The connection between the body and the mind has received a lot of attention lately. Some are even going as far as claiming something much greater than a mere connection, that they are merely reflections of the same underlying reality, two sides of the same coin. But what does this mean, exactly? What’s actually being said, here?
This being a blog, I will only come at this from one angle and only touch on it briefly, but I think there’s a simple change in perception one could make to shed light on this mind-body concept.
First, let’s root out the source, the common thread to mind and body. Let me ask you this – What does everything you will ever see, ever do, ever experience have in common? If you traveled to every country, read every book, saw every movie, what one thing would remain the same?
It’s you, of course. No matter what you do or see, you are doing and seeing it.
Now, what or who do we mean when we say “you”? Think about yourself ten or twenty years ago. Are you any different? Do you look different? Do you think about things differently? Have you learned and changed over the years?
Some people would say they’ve changed drastically, perhaps they have grown up a lot. Maybe they’ve had life altering experiences that forever changed who they are.
So, then, if there’s the you, right now, looking back, and there’s the you of back then – two yous – there is, obviously, a third, the one seeing the two. Who’s seeing you, now, and comparing it to the you of yesteryear?
My point is there is a you, the one that is observing all these things, places, events, even changes of yourself over time, that is separate from all those things. We’ll call it the “witness” you, the observer you.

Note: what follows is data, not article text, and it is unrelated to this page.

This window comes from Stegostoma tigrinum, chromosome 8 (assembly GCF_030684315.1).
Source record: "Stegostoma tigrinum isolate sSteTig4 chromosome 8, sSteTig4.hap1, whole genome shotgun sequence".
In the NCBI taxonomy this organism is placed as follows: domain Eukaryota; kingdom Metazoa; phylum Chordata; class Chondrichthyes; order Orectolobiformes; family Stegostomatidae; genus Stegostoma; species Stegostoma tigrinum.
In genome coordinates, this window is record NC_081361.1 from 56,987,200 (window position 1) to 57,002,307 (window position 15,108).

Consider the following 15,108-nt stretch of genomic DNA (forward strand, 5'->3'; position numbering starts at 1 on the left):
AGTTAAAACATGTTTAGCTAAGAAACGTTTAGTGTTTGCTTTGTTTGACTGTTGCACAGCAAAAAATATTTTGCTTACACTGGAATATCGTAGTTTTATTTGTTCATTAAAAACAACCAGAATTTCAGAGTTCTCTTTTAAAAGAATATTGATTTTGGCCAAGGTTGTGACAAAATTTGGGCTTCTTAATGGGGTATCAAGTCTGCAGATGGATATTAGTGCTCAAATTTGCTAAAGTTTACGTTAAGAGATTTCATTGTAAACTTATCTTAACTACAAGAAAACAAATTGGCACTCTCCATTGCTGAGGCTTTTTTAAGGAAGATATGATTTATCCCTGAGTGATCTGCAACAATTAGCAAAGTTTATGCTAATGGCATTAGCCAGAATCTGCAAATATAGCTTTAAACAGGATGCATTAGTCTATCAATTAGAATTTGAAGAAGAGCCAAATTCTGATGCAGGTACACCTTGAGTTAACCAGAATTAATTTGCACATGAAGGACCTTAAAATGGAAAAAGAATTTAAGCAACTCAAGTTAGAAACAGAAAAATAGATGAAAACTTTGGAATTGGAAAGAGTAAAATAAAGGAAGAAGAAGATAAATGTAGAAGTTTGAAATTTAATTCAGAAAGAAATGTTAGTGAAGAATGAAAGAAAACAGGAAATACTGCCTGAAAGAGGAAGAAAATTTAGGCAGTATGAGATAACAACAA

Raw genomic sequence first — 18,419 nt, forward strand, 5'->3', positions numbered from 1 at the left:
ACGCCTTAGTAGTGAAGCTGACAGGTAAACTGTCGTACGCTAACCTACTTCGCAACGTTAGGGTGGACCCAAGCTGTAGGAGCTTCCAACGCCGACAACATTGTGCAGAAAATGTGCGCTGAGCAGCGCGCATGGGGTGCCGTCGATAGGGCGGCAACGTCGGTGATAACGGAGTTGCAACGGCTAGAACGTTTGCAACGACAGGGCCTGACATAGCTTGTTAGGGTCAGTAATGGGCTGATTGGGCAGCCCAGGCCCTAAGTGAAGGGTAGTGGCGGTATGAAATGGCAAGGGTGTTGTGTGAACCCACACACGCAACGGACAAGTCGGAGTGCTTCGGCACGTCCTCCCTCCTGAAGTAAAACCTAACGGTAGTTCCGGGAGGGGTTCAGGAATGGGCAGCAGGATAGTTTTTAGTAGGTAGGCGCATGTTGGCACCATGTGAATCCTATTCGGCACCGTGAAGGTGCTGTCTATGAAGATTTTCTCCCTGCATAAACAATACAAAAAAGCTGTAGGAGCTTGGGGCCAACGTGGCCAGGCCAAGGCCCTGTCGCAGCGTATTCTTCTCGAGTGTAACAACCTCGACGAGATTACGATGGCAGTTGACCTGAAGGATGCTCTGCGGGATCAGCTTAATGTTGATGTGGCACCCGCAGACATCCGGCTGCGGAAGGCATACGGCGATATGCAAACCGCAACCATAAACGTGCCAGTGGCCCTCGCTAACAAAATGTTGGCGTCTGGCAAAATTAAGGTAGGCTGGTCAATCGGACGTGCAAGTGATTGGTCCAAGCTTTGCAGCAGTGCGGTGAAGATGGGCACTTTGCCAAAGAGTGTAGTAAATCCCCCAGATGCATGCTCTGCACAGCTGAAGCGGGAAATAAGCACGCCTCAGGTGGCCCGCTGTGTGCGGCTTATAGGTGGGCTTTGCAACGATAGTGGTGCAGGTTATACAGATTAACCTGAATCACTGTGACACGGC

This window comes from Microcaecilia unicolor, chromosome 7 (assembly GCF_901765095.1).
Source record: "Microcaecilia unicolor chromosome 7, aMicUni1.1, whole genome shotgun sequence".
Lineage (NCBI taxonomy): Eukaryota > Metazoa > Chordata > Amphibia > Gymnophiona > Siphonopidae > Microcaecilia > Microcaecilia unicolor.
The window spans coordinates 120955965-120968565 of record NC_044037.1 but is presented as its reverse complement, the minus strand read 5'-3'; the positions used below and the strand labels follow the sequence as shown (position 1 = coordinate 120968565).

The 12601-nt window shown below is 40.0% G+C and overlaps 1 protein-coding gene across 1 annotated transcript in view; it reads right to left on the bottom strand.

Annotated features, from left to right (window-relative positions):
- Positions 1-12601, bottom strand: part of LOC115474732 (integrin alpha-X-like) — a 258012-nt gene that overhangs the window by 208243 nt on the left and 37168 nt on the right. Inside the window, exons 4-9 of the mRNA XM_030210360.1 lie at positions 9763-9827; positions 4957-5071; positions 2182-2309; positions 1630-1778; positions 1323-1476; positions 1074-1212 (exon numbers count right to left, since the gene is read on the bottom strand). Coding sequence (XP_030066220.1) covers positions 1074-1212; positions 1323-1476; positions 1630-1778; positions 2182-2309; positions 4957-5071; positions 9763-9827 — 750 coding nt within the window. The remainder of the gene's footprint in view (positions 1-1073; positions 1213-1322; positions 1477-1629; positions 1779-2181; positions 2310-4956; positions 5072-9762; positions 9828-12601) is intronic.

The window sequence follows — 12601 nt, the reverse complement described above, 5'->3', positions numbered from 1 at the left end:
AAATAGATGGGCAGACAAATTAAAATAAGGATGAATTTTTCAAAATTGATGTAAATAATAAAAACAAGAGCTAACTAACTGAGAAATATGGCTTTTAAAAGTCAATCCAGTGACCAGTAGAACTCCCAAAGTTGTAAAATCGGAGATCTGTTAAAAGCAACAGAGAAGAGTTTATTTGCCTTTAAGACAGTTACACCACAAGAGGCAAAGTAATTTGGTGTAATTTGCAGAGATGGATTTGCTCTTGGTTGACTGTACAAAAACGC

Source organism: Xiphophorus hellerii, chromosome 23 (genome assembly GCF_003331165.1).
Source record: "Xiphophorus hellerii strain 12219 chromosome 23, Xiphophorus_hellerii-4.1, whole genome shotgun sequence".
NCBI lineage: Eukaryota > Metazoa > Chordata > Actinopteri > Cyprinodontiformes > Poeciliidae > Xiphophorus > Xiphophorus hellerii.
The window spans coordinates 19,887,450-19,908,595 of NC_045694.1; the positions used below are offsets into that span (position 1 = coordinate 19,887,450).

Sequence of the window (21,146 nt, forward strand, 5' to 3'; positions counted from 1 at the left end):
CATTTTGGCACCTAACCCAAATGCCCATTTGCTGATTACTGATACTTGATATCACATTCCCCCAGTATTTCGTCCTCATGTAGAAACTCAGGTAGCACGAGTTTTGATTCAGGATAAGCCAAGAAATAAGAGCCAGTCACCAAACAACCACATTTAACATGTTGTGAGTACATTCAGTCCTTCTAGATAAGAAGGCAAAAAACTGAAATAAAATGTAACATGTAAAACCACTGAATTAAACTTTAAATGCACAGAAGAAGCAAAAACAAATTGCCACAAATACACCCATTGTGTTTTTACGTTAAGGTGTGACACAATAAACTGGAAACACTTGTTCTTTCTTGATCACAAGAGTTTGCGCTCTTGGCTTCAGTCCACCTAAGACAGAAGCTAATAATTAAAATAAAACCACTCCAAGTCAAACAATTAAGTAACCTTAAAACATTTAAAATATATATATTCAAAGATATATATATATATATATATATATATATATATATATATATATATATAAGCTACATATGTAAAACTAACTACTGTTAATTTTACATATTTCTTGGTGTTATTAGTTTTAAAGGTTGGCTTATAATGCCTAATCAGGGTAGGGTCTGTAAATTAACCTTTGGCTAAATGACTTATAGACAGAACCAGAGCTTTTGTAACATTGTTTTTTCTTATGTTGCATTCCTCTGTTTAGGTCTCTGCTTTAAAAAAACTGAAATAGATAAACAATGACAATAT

Importantly, this witness is not defined by character and personality traits. That was made evident by the fact that those things can change, quite drastically even, and, yet, there is still some you that didn’t change, that persisted through all the transformations (because had the witness changed along with those things, there would be no thread, no ability to recollect those changes. Only because they happened to you, can you remember them – that you is the witness).
We could even go a step farther, and maybe weirder, and talk about the you in your dreams. Talk about a completely different reality! You can fly, know, see, and do things that the waking you could only dream of! And, yet, there is still that witness to all of that. All that change, all that variation, yet through all of it this witness is present.
So we have this you, this witness. This is the common theme to mind and body. This witness experiences, but is not limited to either of these other things. Obviously, if you were to lose a limb, you’re still you. You are not your hand.
You’re not your mind, either. If you were your mind, you wouldn’t be able to sit and observe how crazy it can get. Whenever you notice yourself getting really upset, you are noticing yourself getting upset – There’s the you, witness, observing another aspect of self getting upset – the witness and the mind.
You are not the thinking mind, either. If you were, you wouldn’t notice when you start thinking crazy things, but you can. You can catch yourself coming to weird conclusions through poor thinking. You notice when you’re not making any sense – Witness you notices.
Now, you may confuse yourself for your body or mind. You may think you are this witty, handsome young gentleman, but you’re not. Sorry. You’re simply witnessing “witty, handsome young gentleman” (or, perhaps, dreaming ). Such confusion is a topic for another post, however…
So we have this witness that is neither body, nor mind, but is, instead, this other observer. Once you realize this, the whole connection between mind and body may start to make more sense (now, who’s noticing it make sense? Sorry, getting carried away )
Where the mind and body change over time, grow longer hair, get smarter, etc., the witness doesn’t. It’s like the center of a wheel; it’s stationary, while the wheel cycles around and around.
Now, I’m gonna switch terms, here, so stick with me. This witness you is consciousness, itself. It is the act of being aware of things.